tips for brilliant breastfeeding
Breast milk is the perfect food for babies, available on demand and packed with everything they need to grow and stay healthy. It's great for mother and baby to bond too. But just because breastfeeding is natural doesn't mean it comes easily to everyone. You'll find it easier if you're prepared, so why not take a look at these tips to find out what to expect?
1. listen to baby
Young babies want to feed frequently, whether it's for a quick snack, or a full meal! They are usually getting enough milk if they:
- are gaining weight
- have at least 6 wet nappies a day
- have soft, mustard coloured poo
- seem content when they are feeding
Your baby will stop or fall asleep once they have had enough, but offer the other side if they do want more.
2. look after yourself
Everyone says to relax when feeding, but it's not always easy, especially if you’re not getting on with feeding or are experiencing pain. There are ways to soothe the soreness in most cases, but if you're worried, give your midwife or health visitor a call.
sore breasts - you may feel tender as the milk flows into your breasts in the days after the birth. Warm flannels can soothe them and help the milk flow. Once you have settled into a feeding routine, it should subside.
sore nipples - if baby doesn’t latch on correctly, it can hurt. You can ease the discomfort by applying a pure lanolin balm or some of your milk onto the sore area. Chat to your midwife about your breastfeeding position as this can often be the cause of sore nipples.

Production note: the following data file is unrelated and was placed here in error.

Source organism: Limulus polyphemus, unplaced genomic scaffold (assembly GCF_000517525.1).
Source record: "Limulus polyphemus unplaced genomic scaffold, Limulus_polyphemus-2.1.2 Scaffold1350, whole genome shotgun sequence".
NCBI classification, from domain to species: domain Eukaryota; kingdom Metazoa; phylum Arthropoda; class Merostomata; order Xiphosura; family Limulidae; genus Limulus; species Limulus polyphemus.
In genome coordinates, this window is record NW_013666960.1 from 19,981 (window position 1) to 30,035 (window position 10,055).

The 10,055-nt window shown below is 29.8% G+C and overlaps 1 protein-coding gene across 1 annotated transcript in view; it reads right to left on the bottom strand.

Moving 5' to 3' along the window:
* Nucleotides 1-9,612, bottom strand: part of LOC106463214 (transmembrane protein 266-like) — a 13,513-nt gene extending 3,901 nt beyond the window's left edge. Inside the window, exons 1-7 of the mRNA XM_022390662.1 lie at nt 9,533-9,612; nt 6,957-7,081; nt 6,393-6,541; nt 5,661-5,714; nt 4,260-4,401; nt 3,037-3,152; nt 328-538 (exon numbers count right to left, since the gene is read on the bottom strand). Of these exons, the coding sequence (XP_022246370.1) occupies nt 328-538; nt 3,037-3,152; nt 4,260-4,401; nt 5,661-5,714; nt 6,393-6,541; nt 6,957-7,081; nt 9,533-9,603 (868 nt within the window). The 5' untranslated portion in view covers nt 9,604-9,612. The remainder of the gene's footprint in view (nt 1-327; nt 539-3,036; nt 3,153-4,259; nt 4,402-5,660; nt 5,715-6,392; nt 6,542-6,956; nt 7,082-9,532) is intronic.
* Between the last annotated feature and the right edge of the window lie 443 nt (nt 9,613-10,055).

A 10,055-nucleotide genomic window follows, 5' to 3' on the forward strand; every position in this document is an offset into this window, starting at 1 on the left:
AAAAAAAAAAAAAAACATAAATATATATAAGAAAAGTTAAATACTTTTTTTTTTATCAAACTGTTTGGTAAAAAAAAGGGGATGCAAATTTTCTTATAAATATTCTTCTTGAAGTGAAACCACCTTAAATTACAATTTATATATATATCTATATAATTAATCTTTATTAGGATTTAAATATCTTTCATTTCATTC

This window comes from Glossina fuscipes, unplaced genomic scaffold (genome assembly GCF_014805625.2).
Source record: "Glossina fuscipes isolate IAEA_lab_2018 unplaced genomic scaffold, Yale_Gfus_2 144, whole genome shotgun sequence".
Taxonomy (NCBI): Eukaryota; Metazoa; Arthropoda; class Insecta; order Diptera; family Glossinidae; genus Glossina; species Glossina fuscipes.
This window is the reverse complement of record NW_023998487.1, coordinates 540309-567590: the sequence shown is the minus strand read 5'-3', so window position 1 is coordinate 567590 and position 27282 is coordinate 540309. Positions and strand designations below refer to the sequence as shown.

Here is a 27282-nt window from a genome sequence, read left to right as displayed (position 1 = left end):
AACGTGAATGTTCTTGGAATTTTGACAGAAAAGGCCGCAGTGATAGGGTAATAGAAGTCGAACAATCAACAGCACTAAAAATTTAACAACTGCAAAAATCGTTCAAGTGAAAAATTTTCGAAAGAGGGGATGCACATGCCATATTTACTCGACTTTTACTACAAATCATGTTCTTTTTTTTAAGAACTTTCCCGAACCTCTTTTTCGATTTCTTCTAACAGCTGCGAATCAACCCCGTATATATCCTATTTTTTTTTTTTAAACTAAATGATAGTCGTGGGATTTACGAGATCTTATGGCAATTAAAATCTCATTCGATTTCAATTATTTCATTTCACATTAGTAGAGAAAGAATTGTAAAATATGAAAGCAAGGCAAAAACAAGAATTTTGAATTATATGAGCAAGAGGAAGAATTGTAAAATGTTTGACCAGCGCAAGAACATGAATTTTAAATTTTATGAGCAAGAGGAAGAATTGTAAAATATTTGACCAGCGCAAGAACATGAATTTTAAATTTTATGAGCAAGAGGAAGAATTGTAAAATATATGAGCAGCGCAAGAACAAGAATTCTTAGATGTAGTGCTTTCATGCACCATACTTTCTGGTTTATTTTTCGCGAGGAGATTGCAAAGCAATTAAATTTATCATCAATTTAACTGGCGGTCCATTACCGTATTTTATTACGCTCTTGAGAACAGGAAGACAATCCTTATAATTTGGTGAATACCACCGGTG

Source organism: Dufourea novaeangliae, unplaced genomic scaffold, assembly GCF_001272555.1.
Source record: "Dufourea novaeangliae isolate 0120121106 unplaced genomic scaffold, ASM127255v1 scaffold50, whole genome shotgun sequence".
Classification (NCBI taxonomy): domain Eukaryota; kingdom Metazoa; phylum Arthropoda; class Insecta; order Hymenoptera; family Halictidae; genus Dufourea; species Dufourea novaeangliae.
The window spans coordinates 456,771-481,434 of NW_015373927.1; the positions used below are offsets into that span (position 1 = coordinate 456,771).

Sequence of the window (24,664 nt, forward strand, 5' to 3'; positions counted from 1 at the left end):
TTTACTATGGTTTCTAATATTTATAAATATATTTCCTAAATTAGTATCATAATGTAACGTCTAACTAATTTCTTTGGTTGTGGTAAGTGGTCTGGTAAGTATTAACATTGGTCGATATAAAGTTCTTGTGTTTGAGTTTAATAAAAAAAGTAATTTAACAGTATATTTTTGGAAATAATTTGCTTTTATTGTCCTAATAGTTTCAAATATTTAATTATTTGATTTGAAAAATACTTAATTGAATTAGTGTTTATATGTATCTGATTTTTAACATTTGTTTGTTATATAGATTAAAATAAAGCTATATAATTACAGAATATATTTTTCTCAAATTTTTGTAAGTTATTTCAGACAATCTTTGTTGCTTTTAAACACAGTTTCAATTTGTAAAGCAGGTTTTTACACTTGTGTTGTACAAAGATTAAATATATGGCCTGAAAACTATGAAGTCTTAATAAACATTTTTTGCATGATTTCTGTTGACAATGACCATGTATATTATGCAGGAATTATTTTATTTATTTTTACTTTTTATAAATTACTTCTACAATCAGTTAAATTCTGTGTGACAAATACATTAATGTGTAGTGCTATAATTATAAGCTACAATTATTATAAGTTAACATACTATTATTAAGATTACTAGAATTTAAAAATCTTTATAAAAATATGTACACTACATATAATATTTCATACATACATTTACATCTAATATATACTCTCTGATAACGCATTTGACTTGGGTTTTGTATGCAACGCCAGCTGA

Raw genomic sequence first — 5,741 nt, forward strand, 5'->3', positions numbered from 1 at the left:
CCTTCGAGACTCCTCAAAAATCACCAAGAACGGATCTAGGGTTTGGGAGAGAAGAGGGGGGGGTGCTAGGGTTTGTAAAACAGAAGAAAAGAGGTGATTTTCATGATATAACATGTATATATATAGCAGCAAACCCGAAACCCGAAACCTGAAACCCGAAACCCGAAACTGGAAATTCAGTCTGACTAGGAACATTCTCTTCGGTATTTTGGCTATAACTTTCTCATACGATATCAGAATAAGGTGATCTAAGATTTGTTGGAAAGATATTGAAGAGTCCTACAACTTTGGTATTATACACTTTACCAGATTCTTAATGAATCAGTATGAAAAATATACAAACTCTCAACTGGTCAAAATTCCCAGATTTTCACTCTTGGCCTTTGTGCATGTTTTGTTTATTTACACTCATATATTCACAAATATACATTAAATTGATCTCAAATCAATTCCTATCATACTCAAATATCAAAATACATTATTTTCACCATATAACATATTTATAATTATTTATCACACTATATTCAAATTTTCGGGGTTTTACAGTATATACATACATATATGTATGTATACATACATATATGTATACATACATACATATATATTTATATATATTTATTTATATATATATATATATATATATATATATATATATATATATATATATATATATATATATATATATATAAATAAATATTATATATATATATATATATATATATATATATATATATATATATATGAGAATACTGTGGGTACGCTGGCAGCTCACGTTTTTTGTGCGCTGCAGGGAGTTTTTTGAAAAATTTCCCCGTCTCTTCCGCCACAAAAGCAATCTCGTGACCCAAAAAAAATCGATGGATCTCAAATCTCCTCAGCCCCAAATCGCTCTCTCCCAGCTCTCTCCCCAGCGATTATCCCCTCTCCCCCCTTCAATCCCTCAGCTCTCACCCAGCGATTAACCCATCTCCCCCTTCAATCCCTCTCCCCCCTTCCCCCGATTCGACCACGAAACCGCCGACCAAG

blocked ducts - if you find a small tender bump on your breast or nipple during feeding time, it may mean a milk blockage. Try a warm bath or shower before you feed to help unblock the duct and encourage the milk flow.
3. keep eating and drinking
When you start feeding, you may feel very thirsty so it's a good idea to keep a glass of water close by. If you're extra hungry, try snacking on dried fruit, wholemeal toast or yoghurts. No food is really off-limits now, although it’s best to go easy on coffee and wine! Lots of caffeine may make baby restless: doctors recommend limiting yourself to a couple of mugs of coffee a day. A small glass of wine once or twice a week is OK, but regular drinking may harm baby's development and your milk supply.
4. give expressing a try
You can still give your baby the benefits of breast milk by expressing. If you have to be away from your baby, or you have extra milk and your breasts feel uncomfortably full expressing can help. You can use a pump or express by hand into a sterile container. Don't be disheartened if you only get a little milk at first: it can take a little while to perfect.
5. talk to others
Your midwife or health visitor will be more than happy to help with feeding and can help you and your baby into the right position for the first times. It can also be a big help to join a support group and hear from other mums, whether you're swapping ideas on dealing with discomfort or sharing the highs of getting it right. Try your local baby clinic, or check out the local NCT.